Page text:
The Shot That Will Be Heard Round the Halls of Congress

by | Feb 28, 2024 | Opinion

Upwards of 80% of Americans favor term limits, yet entrenched politicians in Congress – and the lobbyists who need them to advance their special interests – have found ways of quashing them time after time. As the years roll by, cynics might say that the Republic has survived. Sure, the United States of America continues on, but honest observers must concede that with the absence of a true citizen legislature, the standing of its citizens – that’s you – is eroding.

The American people have become like puppeteers whose increasingly lifeless puppet has been detached, little by little, from the strings connecting it to our control.

America’s great middle class – once the envy of the world – has steadily shrunk over the past 50 years. The special interests who fund incumbents are looking out for everybody but us. And so we get higher taxes, lower incomes, and bigger government. The same dynamic has also played out in the political sphere, with a larger and more bureaucratic government weakening personal liberty.

The terrorist threat and crime wave that have breached our collapsed Southern border are more indications of the erosion of the American way of life. So, in addition to the well-reported opioid crisis in America, something that rightly concerns all of us, there is another plague in the land – politicians addicted to being in office – the subject of my new book on the need for term limits, “Unshackling Democracy.”

Whether the onus of high taxes or the decline in decent jobs is your top priority, or your right and duty to pass on your traditional values to your children, you should be very concerned that the cords by which “we the people” control our government continue to get more and more threadbare. Congressional reform is, therefore, the fundamental correction that will make all our other priorities achievable.

It is fitting that Alabama be the place from which this reform is launched – not because we are the first state alphabetically but because this is the place where trust in the people has recently been breached. Congressman Gary Palmer publicly pledged to limit his term in office to ten years, a period of time which is due to expire in a few months. Although a decade in office already exceeds the six-year timeframe that term-limit proponents have long embraced, seeking to make life in Washington a career and violating a public pledge are two powerful reasons for sixth-district voters to fire the shot that will be heard all around the halls of Congress that Alabama is a state that respects constitutional principle and will lead the push to reform the Congress of the United States.

If elected to serve the people of this district – and my pledge to serve the people rather than serve my career interests is defined in part by my commitment to serve a maximum of three terms – I pledge to work to end careerism in Congress in the following ways.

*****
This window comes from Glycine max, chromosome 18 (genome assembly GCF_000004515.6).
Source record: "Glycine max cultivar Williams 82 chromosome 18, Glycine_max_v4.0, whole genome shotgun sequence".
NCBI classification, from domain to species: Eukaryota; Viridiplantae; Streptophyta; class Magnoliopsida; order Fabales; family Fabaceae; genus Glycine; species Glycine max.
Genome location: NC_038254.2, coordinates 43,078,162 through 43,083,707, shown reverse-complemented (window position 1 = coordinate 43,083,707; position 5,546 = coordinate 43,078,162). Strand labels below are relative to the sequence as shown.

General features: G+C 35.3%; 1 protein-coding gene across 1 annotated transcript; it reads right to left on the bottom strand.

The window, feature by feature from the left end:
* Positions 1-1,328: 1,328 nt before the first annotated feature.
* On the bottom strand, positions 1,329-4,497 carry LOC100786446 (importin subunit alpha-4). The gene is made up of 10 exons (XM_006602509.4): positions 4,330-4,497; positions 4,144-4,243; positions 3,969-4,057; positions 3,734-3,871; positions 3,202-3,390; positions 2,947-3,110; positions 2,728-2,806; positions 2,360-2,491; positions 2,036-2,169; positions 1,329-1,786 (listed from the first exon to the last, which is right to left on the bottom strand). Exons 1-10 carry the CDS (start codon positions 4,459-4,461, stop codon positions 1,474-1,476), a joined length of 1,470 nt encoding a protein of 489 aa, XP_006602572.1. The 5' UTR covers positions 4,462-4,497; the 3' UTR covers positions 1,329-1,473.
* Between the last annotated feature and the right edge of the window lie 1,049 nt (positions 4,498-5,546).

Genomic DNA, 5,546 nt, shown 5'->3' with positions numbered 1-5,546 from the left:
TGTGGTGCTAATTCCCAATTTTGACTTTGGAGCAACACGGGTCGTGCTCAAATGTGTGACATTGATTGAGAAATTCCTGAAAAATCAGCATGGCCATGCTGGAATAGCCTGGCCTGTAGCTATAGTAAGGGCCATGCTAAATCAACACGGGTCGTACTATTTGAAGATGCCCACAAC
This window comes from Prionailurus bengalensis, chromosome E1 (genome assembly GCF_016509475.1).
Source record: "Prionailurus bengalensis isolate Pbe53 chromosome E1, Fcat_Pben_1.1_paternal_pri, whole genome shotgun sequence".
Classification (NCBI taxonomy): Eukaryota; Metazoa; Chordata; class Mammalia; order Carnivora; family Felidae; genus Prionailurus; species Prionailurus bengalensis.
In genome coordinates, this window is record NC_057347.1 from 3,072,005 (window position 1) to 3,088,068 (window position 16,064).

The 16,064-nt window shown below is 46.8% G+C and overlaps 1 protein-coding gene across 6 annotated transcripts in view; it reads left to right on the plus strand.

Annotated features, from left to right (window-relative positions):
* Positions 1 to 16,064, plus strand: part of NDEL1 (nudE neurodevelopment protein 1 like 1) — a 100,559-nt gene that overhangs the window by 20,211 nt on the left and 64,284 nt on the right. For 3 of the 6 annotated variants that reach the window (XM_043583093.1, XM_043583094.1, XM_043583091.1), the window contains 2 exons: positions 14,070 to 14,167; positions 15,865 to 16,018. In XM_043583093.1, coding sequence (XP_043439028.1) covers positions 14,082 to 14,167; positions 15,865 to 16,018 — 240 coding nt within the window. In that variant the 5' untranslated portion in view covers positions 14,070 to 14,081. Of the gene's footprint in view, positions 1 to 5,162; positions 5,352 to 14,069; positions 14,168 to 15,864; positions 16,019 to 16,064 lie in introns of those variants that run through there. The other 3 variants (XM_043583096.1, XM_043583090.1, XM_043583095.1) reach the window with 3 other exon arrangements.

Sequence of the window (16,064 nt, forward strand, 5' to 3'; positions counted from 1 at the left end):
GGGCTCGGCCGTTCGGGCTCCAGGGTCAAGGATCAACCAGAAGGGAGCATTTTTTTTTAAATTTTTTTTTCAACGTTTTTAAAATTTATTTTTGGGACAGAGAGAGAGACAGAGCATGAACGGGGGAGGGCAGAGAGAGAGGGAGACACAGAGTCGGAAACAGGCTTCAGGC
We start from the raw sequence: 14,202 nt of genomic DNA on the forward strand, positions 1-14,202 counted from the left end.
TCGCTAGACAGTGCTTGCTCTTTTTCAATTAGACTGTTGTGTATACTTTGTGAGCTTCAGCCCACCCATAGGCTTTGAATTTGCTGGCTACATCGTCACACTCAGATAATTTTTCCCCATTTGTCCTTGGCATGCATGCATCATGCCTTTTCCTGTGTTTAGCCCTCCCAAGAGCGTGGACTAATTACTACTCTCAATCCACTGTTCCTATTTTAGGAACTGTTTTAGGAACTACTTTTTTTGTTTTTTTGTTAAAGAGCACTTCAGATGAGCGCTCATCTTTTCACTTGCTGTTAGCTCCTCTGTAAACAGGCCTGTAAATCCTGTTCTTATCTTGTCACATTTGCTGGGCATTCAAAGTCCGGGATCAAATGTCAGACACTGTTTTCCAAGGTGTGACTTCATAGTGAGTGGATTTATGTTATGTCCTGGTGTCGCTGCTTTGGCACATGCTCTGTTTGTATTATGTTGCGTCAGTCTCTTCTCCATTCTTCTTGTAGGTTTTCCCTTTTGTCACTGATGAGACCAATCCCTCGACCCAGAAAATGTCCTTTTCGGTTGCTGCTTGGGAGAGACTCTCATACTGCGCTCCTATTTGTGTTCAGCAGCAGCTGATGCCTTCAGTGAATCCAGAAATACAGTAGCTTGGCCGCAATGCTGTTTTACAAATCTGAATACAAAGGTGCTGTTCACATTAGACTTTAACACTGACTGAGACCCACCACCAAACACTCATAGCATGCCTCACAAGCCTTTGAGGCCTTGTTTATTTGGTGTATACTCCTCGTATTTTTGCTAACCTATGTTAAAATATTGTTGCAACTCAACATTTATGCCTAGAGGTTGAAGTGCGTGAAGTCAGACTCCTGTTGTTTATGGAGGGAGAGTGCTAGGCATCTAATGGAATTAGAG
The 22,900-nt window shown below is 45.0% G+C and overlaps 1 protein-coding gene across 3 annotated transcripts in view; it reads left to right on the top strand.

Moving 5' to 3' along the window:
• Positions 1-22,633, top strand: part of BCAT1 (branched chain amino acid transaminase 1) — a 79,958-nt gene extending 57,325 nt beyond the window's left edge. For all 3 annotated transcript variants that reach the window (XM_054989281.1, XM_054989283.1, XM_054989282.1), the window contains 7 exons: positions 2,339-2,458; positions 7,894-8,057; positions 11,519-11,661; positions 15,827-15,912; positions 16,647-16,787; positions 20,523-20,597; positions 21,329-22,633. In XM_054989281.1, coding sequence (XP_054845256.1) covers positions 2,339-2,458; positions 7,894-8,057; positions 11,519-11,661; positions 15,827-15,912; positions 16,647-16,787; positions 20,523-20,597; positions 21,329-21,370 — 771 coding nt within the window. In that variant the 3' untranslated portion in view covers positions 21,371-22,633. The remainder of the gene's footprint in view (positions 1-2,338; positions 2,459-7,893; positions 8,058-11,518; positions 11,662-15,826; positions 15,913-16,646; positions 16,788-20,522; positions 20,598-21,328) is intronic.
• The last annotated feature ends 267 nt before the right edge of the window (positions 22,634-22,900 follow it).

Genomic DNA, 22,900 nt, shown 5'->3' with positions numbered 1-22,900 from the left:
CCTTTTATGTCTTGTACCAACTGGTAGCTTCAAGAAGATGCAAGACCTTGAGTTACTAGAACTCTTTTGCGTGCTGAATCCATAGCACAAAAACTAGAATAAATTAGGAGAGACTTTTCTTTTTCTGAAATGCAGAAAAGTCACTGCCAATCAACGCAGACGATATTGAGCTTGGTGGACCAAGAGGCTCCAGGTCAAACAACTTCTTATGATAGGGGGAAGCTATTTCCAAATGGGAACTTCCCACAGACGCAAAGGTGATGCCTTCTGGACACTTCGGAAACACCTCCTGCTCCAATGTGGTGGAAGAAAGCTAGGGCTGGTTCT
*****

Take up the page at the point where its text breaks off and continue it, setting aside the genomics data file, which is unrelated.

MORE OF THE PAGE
First, foremost, and most difficult, we must introduce an amendment to the U.S. Constitution to impose term limits on members of Congress. Only by limiting U.S. senators to two six-year terms and members of the U.S. House of Representatives to three two-year terms can we tip the balance of power back to “we the people” and away from the economy-killing and government-expanding laws that entrenched politicians support at the behest of special interests.

Second, we must disallow shenanigans that enable politicians to profit at the public expense. Just as insider trading is illegal on Wall Street, it should certainly be forbidden in Washington. During the 2020 elections, 302 members of Congress accepted campaign donations from pharmaceutical companies totaling $14 million. Pfizer, which developed one of the COVID-19 vaccines and therefore had a vested interest in the outcome of congressional legislation, donated to 228 members through its PAC. Scandalously, 48 members of Congress invested in Pfizer.

By enacting tough rules requiring members of Congress to place their personal investment capital in a blind trust, we can stop them from benefiting from legislation they support or oppose. The current system creates too many opportunities for politicians to personally gain from their votes, blinding them to the best interests of the constituents who voted them into office to serve the public.

Third, we must stop Congress from exempting itself from the laws it imposes on the public at large. Members of Congress need to eat their own cooking. If Obamacare is such a terrific healthcare system, then members of Congress should not be gifted with premium contributions that are illegal on the Obamacare exchanges.

Among the numerous other rule changes on my agenda: requiring members of Congress to join the same pension system as all other federal employees; barring ex-members from becoming lobbyists for 10 years after serving in Congress; and blocking family members of current officeholders from lobbying or serving on foreign corporate boards.

The key to all of this is to reattach those strings to the marionettes of Congress to rods firmly held by the people. When Americans vote for tough, common-sense policies and get mutual backscratching and broken promises from those to whom they gave their trust, our democracy is in danger of dying. Congressional reform is the only way to imbue it with life once more. It’s a fact of human nature that the standing of private citizens will only rise when politicians once again fear the electorate. The time to accomplish this is now. Our democracy is hanging by a thread.

This article was originally published by RealClearPolitics and made available via RealClearWire.
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